Game saved?

Game saved?

Game saved?

With Game Group, the UK's largest specialist retailer, now seemingly saved – rescued from administration by Baker Acquisitions, advised by private equity firm OpCapita – the retailer is now well positioned to adjust, however belatedly, to the market changes that brought it to its knees. Price competition from supermarkets and online retailers; the rise of digital distribution, social games and mobile apps; a high fixed cost base with too many stores; all played their part in the retailer's entry into administration. Where does it go from here? We spoke to Nick Parker, head of games consultancy Parker Consulting; game lawyer Jas Purewal; and industry veteran Peter Molyneux to find out.

Naturally, all welcomed the rescue of Game's surviving UK stores; 277 were closed last week by administrator PWC, leaving 333 still trading. "It's a good result," Purewal tells us, "especially since even last week there was no certainty that Game UK would be saved." Parker thinks we should "be celebrating that, for the moment, Game will continue with a more appropriate size of real estate."

Molyneux agrees, but warns that, with OpCapita involved, there's no certainty the 3,200 staff whose jobs were saved by the rescue deal will still be employed by Game when its transition is complete: "The rescue is of course good news, although OpCapita has previously ruthlessly streamlined high street operations such as Comet."

It's a valid point. Since OpCapita took over UK electrical goods retailer Comet for £2 at the beginning of February, it has cut 450 jobs, announced plans to close three of the company's 12 distribution centres, franchised its delivery services meaning its drivers are essentially self-employed, and reduced the scope of its repair service. All of these moves have, of course, been designed to help a struggling retailer survive – and one of OpCapita's first orders of business after the Comet takeover was to pressure landlords for reduced rent – but it reinforces the point that Game isn't out of the woods yet.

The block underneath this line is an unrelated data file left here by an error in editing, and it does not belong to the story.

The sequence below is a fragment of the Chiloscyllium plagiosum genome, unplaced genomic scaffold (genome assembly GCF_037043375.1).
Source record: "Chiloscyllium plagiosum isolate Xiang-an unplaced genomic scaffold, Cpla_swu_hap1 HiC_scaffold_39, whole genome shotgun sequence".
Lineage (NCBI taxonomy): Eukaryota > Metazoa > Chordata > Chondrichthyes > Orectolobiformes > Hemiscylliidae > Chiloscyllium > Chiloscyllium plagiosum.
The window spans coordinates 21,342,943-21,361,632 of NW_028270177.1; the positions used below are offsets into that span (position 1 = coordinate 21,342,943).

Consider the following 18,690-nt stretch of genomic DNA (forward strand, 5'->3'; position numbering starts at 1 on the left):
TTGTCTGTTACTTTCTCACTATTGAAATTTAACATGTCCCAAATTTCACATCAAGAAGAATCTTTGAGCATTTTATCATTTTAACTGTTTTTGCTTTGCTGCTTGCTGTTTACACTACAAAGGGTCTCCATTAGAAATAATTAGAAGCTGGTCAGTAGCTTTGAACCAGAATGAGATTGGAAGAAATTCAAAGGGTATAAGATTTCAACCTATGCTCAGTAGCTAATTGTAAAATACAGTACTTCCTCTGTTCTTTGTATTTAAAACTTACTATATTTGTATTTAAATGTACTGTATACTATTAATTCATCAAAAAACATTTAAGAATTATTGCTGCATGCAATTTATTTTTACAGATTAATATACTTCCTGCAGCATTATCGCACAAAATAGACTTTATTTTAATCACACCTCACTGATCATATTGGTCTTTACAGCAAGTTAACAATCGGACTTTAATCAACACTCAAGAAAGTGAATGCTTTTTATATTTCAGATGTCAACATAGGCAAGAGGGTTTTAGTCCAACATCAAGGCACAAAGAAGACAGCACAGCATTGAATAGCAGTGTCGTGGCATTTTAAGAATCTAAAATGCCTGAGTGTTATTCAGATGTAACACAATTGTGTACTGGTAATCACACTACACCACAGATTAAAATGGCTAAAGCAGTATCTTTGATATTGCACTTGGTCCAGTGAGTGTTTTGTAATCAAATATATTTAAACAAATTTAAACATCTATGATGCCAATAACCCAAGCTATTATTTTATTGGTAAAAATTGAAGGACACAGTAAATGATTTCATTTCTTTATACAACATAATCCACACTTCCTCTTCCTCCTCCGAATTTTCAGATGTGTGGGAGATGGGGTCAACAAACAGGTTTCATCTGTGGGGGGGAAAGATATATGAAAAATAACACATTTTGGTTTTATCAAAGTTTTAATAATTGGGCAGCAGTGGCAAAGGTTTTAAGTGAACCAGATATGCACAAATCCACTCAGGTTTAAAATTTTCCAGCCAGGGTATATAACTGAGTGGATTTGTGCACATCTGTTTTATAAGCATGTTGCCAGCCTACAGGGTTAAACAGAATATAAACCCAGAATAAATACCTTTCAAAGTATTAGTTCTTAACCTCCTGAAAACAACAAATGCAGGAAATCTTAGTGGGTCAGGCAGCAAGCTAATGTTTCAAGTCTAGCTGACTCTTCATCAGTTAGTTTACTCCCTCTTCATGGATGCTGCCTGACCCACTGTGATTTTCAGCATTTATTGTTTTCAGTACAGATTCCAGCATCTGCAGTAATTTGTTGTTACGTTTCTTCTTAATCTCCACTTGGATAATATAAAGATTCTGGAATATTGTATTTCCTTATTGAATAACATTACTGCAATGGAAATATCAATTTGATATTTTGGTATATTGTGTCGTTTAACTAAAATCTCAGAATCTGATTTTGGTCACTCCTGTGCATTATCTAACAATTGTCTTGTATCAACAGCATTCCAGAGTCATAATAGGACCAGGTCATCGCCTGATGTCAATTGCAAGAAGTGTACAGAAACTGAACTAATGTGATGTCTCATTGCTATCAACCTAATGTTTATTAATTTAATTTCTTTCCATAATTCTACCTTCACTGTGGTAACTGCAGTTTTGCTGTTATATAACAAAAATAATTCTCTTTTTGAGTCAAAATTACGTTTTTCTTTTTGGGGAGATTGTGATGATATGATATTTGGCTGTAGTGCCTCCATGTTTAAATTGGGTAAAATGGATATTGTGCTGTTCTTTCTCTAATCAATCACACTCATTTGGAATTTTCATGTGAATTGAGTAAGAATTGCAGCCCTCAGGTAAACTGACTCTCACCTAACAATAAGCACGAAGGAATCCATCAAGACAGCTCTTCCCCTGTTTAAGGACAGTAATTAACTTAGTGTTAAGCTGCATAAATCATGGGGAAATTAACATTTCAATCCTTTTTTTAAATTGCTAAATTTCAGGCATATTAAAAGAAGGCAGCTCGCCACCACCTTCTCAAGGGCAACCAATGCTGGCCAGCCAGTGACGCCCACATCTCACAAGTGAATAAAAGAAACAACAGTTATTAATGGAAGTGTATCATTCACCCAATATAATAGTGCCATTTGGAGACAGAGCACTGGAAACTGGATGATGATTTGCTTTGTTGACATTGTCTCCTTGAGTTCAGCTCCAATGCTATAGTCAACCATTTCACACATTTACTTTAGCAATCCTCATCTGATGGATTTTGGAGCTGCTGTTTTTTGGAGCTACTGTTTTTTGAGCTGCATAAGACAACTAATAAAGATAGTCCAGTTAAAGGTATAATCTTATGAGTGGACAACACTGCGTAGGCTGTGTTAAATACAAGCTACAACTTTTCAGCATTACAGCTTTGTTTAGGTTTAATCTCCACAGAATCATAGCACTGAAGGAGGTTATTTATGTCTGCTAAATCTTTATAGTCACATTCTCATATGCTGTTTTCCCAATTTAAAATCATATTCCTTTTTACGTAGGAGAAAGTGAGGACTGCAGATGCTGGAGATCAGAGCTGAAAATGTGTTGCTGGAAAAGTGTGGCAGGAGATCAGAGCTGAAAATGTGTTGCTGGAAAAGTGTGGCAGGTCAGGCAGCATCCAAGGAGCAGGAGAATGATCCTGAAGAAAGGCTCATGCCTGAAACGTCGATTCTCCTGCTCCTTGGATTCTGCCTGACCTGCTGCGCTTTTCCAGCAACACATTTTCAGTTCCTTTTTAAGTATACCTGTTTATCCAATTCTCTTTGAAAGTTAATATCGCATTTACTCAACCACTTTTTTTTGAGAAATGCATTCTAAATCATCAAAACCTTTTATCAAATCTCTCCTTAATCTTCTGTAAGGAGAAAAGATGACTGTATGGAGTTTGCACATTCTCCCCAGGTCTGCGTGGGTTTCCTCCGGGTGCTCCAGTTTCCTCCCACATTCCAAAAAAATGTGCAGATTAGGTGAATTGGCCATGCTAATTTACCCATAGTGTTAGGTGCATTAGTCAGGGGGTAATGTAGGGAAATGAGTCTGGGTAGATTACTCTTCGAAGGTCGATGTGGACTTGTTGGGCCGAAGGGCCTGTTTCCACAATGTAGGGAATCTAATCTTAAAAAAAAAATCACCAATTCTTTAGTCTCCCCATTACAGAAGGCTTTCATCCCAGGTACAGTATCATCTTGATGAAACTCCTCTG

Some investors – most notably Blueshore Global Equity, which bought an eight per cent share in Game days before it slipped into administration – continued to back Game at the peak of its problems, insisting that there remained a place on the UK high street for a specialist videogame retailer. Does the company being saved prove that's the case?

"This industry needs a retail presence," Molyneux says. "Consumers need to buy gifts and Game have always been a good retail partner to publishers."

To publishers of boxed products, absolutely. But the last few years have seen a meteoric rise in digital distribution, with the download services and mobile app stores cutting the traditional publisher out of the equation. Are Molyneux and Game's backers failing to recognise this change? Purewal doesn't think so, arguing that, until digital becomes the industry standard, there will always be a need for bricks and mortar game stores.

"The reality is that there's a way to go yet until digital distribution becomes the leading channel for game retail, especially in the console market," he says. "In the meantime, I think there's still space for a business like Game Group if it adapts to the current market."

That adaptation will be key. Molyneux acknowledges that Game's first order of business must be "reinventing itself to take advantage of the new digital age"; Purewal expects "a rapid growth in its online presence. Personally, I hope that this will lead to a reinvigorated Game that is price-competitive as well as reflecting more closely the trends in gaming and gamers' lives more generally."

Parker believes that the post-administration Game Group – a leaner organisation with a dramatically reduced cost base and, with former Gamestation boss Martyn Gibbs as CEO, a more gamer-savvy management team – gives it the potential to turn things around, but the recent mess could easily have been avoided. "Game went into administration because it did not react quickly enough when the writing was on the wall three years ago," he says. "Stores should have been more ruthlessly culled, in-store offerings should have been more diversified, and online distribution should have been more advanced.

"These strategies can now be executed with a more receptive board in place, and should be up and running in time for the launch of the next console cycle – an event that high street retailers have always thrived upon. Game Group management should, however, start now in planning what to do to adapt to the market thereafter."

Much remains to be done. Game needs to get publishers back on side to ensure a steady flow of new releases; that, we suspect, will rest not just on re-securing the credit insurance it lost in February, but in reducing its reliance on high-margin pre-owned sales – a long-standing concern among publishers and developers, who see no return on a second-hand sale.

Sources close to Game Group privately describe Gibbs as an executive who understands not only the market in which Game operates, but the tastes and needs of its customers as well. It falls to him to rebuild those strained publisher relationships, to be more competitive on price to stem the flow of sales lost to supermarkets and online retailers, and to position a high street retailer to prosper in an increasingly digital age. It can be done – GameStop made more than $330 million in profit last year – but Game Group is far from out of the woods. Now, the real work begins.